Emergency physicians (EPs) regularly manage multiple patients simultaneously, often making time-sensitive decisions around priorities for multiple patients. Few studies have explored physician cognition in multi-patient scenarios. The authors sought to develop a conceptual framework to describe how EPs think in busy, multi-patient environments.
From July 2014 to May 2015, a qualitative study was conducted at McMaster University, using a think aloud protocol to examine how 10 attending EPs and 10 junior residents made decisions in multi-patient environments. Participants engaged in the think aloud exercise for five different simulated multi-patient scenarios. Transcripts from recorded interviews were analyzed inductively, with an iterative process involving two independent coders, and compared between attendings and residents.
The attending EPs and junior residents used similar processes to prioritize patients in these multi-patient scenarios. The think aloud processes demonstrated a similar process used by almost all participants. The cognitive task of patient prioritization consisted of three components: a brief overview of the entire cohort of patients to determine a general strategy; an individual chart review, whereby the participant created a functional patient story from information available in a file (i.e., vitals, brief clinical history); and creation of a relative priority list. When compared to residents, the attendings were better able to construct deeper and more complex patient stories.
The authors propose a conceptual framework for how EPs prioritize care for multiple patients in complex environments. This study may be useful to teachers who train physicians to function more efficiently in busy clinical environments.
T. Chan is assistant professor, Division of Emergency Medicine, Department of Medicine, Michael G. DeGroote School of Medicine, and assistant program director, Clinician Educator Area of Focused Competence program, McMaster University, Hamilton, Ontario, Canada; ORCID ID: 0000-0001-6104-462X.
M. Mercuri is assistant professor, Division of Emergency Medicine, Department of Medicine, McMaster University, Hamilton, Ontario, Canada.
K. Van Dewark is clinical instructor, Department of Emergency Medicine, University of British Columbia, Vancouver, British Columbia, Canada.
J. Sherbino is associate professor, Division of Emergency Medicine, Department of Medicine, Michael G. DeGroote School of Medicine, and assistant dean of education research, and director, McMaster Education Research, Innovation, and Theory (MERIT), McMaster University, Hamilton, Ontario, Canada.
A. Schwartz is Michael Reese Endowed Professor of Medical Education, associate head, Department of Medical Education, and research professor, Department of Pediatrics, College of Medicine, University of Illinois at Chicago; ORCID ID: 0000-0003-3809-6637.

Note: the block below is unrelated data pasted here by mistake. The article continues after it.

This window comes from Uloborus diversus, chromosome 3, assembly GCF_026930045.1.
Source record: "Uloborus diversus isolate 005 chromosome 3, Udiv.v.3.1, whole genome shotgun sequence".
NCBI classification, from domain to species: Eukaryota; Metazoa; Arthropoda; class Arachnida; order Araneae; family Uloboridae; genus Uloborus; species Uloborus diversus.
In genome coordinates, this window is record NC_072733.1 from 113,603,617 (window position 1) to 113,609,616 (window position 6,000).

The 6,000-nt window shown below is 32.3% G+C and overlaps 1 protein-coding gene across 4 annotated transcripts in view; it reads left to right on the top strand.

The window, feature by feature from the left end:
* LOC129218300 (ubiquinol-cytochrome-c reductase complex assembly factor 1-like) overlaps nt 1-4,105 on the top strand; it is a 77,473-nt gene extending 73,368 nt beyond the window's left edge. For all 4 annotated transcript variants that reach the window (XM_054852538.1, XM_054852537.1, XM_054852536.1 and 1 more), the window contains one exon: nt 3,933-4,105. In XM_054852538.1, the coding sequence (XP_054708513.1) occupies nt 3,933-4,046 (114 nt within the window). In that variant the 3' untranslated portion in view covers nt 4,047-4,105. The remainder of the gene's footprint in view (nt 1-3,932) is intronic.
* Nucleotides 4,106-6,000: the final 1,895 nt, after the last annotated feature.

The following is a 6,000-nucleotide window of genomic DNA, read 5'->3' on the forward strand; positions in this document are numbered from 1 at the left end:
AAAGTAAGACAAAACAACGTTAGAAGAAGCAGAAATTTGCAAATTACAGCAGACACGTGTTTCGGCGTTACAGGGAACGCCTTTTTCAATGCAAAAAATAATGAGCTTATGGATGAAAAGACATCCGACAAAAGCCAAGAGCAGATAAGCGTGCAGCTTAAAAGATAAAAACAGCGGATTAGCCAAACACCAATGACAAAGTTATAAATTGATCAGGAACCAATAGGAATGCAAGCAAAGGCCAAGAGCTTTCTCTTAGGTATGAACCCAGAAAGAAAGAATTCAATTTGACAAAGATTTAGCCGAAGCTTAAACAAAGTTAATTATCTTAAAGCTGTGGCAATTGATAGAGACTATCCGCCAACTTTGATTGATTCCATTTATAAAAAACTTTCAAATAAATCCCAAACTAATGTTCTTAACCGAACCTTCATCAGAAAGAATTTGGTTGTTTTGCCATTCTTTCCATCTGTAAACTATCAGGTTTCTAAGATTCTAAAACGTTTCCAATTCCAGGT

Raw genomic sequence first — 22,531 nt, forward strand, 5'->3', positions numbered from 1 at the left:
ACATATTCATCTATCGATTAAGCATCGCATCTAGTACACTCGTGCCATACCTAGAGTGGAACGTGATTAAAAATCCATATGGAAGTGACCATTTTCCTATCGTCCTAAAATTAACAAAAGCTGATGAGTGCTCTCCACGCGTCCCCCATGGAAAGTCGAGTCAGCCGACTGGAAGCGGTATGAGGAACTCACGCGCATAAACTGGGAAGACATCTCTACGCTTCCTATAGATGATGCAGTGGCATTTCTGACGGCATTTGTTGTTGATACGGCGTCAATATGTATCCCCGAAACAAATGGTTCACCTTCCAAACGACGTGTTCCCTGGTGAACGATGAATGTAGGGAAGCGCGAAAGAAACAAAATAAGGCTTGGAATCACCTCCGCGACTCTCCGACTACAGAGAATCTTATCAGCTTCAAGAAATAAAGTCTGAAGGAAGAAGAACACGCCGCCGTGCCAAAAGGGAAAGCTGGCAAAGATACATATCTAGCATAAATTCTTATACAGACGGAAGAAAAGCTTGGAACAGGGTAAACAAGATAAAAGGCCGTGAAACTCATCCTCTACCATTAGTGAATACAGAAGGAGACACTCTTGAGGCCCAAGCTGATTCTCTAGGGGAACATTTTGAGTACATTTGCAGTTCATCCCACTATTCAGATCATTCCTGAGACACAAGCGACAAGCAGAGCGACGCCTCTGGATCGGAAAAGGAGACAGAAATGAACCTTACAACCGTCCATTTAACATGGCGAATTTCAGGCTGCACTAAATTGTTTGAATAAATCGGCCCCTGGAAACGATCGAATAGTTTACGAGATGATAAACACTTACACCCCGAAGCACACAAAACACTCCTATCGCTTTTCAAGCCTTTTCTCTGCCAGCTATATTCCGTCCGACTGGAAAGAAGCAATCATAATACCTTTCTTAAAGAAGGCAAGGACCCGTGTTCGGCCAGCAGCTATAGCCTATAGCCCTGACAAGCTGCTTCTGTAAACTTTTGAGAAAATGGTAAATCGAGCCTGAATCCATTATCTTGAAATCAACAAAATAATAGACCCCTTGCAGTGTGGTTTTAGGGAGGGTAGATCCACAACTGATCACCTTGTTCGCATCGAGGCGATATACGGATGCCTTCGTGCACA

G. Norman is professor emeritus, Department of Clinical Epidemiology Biostatistics,and founding member, Program for Education Research and Development, McMaster University, Hamilton, Ontario, Canada.
M. Lineberry is director, Simulation Research, Assessment, and Outcomes, Zamierowski Institute for Experiential Learning, and assistant professor, Department of Health Policy and Management, University of Kansas Medical Center, Kansas City, Kansas.
Supplemental digital content for this article is available at http://links.lww.com/ACADMED/A516.
Acknowledgments: Dr. Chan would like to thank all her teachers at the University of Illinois at Chicago who have taught her both the art and craft of medical education research.
Funding/Support: This project has been generously supported by the Royal College of Physicians and Surgeons of Canada via the AMS/CanMEDS Grant in 2014.
Other disclosures: Dr. Chan holds a McMaster University Department of Medicine Internal Career Research Award for unrelated work.
Ethical approval: This study was granted approval from both Hamilton Integrated Research Ethics Board (#11-409) and a reciprocal approval from University of Illinois at Chicago.
Previous presentations: This work has previously been presented as an abstract at the Council of Residency Directors (CORD) in Emergency Medicine Academic Assembly, March 6–9, 2016, Nashville, TN.
Correspondence should be addressed to Teresa Chan, 237 Barton St. E, Hamilton General Hospital, McMaster Clinic, Room 255, Hamilton, ON, L8L 2X2, Canada; e-mail: firstname.lastname@example.org; Twitter: @TChanMD.